Much obliged if you can explain how to go about knitting, say a 6″ wide scarf using this stitch pattern.
    Thanks a heap in advance!
    email: ingoo@sph.com.sg

  2. The rebel in me wants to try this wrapped stitch tecnnique on a garment but as you say it might snag! My brain is still working this challenge over though.

  3. Thanks for sharing this great technique. I’m a book taught knitter, and having these videos and newsletters is like a mini-class. I think I’m going to try out the knitted smocking on my next afghan project!

  4. Hm, I really have a big problem now regarding the faux cable:
    following both instructions from video and written don’t work out to look like photo
    1) row 2 says: purl across row –> this would mean that the columns that we can clearly see as ‘purls only’ on the photo would look like garter stitch
    2) when I knit row 2 as ‘ work each stitch as it appears’ (to receive the ‘purls only’ columns) I still get a completely different picture for the cable part – stitch 1 of every cable column is knit every time, thus travels untwisted from bottom to top. the only twist that is created is between the 2nd and 3rd stitch of the cable – this looks like a zig zag ladder/trellis pattern.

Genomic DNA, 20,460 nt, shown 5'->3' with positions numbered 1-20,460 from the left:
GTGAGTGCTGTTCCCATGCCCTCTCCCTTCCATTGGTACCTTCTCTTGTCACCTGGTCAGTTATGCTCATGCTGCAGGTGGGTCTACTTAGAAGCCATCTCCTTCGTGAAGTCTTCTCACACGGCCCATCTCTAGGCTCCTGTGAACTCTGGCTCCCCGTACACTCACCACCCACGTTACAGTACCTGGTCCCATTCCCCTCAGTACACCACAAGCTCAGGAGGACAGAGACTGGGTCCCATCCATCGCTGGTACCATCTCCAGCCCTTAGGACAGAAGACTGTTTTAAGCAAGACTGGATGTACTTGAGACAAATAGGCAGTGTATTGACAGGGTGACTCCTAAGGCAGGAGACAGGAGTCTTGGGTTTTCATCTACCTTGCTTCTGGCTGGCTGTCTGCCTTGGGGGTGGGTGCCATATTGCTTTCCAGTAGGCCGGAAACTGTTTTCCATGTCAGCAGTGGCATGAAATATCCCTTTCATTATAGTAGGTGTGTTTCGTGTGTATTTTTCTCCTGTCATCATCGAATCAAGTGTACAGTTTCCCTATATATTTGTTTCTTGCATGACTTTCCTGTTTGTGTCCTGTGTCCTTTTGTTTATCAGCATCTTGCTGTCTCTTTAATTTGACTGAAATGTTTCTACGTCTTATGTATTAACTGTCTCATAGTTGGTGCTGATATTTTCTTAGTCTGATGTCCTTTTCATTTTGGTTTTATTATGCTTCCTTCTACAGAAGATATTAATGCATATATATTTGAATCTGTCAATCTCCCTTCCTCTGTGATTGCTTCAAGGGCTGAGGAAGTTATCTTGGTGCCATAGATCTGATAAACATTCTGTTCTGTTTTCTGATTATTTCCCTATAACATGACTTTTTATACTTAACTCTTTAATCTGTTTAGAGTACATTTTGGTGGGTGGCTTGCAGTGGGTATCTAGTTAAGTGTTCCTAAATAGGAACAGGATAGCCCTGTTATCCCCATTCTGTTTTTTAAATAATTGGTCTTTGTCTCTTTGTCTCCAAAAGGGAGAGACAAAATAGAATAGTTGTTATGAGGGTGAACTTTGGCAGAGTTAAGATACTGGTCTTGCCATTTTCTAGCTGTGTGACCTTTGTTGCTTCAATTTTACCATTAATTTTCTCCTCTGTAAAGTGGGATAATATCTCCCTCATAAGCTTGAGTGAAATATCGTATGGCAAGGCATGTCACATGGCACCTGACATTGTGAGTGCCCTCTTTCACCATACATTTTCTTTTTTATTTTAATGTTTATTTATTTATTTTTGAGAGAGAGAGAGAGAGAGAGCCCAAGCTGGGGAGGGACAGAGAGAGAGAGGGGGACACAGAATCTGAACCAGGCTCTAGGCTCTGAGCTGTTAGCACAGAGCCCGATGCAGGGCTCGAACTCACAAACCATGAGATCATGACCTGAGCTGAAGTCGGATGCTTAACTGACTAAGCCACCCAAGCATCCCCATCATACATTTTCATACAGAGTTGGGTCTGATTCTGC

There seems to be row 3 and 4 missing, with row 3 certainly doing sth to stitch 1.
    any help?

  5. Thanks for these simple little tips.
    But for this little foreigner, the more complicated abbriviations are a bit tiresome as they mean lots of research.
    or SSK ?????
    Would it be a nuisance for everybody else to give the long version as well, in these short patterns?

  6. I agree with amberschiwi on the faux cable, I don’t see how “Purl across row” on Row 2 will make the fabric we see. Please demonstrate or check the instructions! Thank you!

  7. If you modify row 2 to say “purl the faux cable stitches (ssk from previous row, yo from previous row and k1 from previous row), k2″ repeat across row…that will work. On the back you should basically be doing p3, k2 ribbing so it appears as k3p2 on the front.